A year in, you’d be surprised how much that need has shrunk to a favorite shirt, your warmest socks, the most comfortable of your disintegrating shoes, lip balm, the pictures on your refrigerator, good floss, your never-without-it journal, your computer, a magical, cloud-like sleeping bag, that aforementioned hot sauce. How you wish you would have made space for thicker socks and better shoes, or you look at your GRE study book collecting dust, unstudied but yes, absolutely, I am starting to study tomorrow. (Promise? Ok, I’m trying.)
In the end, it’s just stuff.
For me, service has been, among many other things, a practical experience in true necessity. What do you really need to build a home? What are the things you truly need when you can barely afford to buy milk and eggs every week, let alone meat or fresh vegetables? Not a lot, it turns out. Splurging, in this sense, really feels like splurging – a good cup of coffee every now and again, a piece of pie from my neighborhood bakery, an extra-warm sweater in the depth of winter, lemons. The value of things change. Utility becomes important, as does comfort – not just in a physical sense, but things that bring you comfort, too.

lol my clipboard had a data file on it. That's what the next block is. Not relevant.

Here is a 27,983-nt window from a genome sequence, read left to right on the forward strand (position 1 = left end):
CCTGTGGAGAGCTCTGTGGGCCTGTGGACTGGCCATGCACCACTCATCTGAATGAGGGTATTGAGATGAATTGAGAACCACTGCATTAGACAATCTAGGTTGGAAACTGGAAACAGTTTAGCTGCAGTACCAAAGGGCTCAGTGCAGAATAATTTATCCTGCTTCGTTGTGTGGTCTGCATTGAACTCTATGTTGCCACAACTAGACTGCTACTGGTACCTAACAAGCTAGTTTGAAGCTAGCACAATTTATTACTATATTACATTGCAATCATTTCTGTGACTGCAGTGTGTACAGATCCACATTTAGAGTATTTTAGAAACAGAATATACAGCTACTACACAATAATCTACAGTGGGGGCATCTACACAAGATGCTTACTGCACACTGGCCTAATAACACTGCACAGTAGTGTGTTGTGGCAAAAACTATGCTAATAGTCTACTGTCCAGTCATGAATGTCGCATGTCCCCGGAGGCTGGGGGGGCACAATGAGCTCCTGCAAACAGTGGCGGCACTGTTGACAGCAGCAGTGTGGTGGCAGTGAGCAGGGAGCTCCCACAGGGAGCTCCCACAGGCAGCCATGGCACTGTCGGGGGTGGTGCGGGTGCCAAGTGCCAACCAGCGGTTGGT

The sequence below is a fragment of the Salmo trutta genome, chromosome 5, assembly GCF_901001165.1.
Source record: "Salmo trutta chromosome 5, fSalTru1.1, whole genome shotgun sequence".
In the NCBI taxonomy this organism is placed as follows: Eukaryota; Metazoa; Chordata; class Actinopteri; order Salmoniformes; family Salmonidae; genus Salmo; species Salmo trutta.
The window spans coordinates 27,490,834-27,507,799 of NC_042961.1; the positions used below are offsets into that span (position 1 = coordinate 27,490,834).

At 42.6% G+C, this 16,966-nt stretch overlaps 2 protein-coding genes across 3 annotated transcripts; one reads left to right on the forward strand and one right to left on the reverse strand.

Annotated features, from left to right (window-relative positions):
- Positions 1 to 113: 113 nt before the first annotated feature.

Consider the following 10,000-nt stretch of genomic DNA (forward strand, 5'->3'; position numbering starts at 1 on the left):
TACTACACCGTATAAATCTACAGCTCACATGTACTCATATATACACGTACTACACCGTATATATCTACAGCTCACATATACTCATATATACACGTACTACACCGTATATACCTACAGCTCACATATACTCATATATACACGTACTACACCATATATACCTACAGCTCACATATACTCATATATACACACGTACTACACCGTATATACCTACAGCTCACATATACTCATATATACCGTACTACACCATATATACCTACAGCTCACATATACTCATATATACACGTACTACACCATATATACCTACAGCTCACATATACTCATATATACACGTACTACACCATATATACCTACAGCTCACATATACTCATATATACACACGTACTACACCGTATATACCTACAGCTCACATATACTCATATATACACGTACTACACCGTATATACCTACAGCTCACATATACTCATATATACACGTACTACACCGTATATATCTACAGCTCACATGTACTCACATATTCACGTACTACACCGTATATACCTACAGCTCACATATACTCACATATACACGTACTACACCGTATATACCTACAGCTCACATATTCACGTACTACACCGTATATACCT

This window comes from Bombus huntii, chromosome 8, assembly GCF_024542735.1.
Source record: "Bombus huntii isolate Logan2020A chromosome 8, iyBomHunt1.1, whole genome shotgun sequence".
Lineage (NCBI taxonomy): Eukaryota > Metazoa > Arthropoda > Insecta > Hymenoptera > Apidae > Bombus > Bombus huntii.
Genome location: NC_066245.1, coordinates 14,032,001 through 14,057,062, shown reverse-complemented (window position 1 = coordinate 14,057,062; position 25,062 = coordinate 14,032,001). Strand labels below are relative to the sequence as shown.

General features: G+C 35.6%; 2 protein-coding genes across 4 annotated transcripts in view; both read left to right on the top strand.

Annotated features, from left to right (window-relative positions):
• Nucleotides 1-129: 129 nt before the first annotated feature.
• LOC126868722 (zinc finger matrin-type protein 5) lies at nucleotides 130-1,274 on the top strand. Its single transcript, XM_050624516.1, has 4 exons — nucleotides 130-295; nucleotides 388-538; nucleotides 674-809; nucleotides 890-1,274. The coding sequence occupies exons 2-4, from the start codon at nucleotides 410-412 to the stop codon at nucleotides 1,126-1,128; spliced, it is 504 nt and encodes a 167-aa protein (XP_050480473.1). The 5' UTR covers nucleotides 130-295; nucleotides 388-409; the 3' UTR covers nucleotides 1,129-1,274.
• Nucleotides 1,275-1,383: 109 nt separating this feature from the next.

You are building a home here, things that create a sense of whatever the word “home” means for you. And that can be anything: for some people that’s a good pair of running shoes. Or make-up, dresses, things that make you feel beautiful, even if showering is a once-a-week event. Or stacks and stacks of books, episodes of TV that you can escape into if you need it. Or a way to make unfailingly delicious coffee (and the premium roast to do it.) How you build home depends on you.
For me, building home has always been bringing people together around good food. Cooking, as an act, is the same everywhere. You take raw, sometimes inedible things, and create something nourishing out of them, sharing it with people you care about. That’s how I build home. So bringing exotic spices or American flavors, hot sauce (have I mentioned how much I love hot sauce?), good recipes, and a willingness to learn how to cook new foods helped me build my home in my little apartment in Bishkek. Good, substantial meals become like indulgent luxuries when the majority of your nutrition is bread and tea – and a way to bring people together.